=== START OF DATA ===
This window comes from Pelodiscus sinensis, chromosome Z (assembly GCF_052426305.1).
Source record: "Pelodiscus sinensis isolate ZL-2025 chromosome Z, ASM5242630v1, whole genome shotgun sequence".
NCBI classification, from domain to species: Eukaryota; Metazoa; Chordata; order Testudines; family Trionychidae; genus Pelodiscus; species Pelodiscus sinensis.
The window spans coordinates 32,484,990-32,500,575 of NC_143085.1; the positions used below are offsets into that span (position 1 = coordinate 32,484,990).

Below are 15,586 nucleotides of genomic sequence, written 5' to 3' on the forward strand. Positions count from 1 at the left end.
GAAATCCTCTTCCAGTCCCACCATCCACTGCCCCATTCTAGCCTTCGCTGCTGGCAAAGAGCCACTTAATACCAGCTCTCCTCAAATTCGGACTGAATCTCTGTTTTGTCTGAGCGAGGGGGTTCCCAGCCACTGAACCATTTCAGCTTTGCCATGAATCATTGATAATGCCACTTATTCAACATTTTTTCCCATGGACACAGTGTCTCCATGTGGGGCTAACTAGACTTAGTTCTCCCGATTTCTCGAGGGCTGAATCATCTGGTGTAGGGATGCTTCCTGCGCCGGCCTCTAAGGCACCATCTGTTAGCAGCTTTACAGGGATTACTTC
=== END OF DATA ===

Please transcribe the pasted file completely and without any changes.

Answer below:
This window comes from Pelodiscus sinensis, chromosome Z (assembly GCF_052426305.1).
Source record: "Pelodiscus sinensis isolate ZL-2025 chromosome Z, ASM5242630v1, whole genome shotgun sequence".
NCBI classification, from domain to species: Eukaryota; Metazoa; Chordata; order Testudines; family Trionychidae; genus Pelodiscus; species Pelodiscus sinensis.
The window spans coordinates 32,484,990-32,500,575 of NC_143085.1; the positions used below are offsets into that span (position 1 = coordinate 32,484,990).

Below are 15,586 nucleotides of genomic sequence, written 5' to 3' on the forward strand. Positions count from 1 at the left end.
GAAATCCTCTTCCAGTCCCACCATCCACTGCCCCATTCTAGCCTTCGCTGCTGGCAAAGAGCCACTTAATACCAGCTCTCCTCAAATTCGGACTGAATCTCTGTTTTGTCTGAGCGAGGGGGTTCCCAGCCACTGAACCATTTCAGCTTTGCCATGAATCATTGATAATGCCACTTATTCAACATTTTTTCCCATGGACACAGTGTCTCCATGTGGGGCTAACTAGACTTAGTTCTCCCGATTTCTCGAGGGCTGAATCATCTGGTGTAGGGATGCTTCCTGCGCCGGCCTCTAAGGCACCATCTGTTAGCAGCTTTACAGGGATTACTTC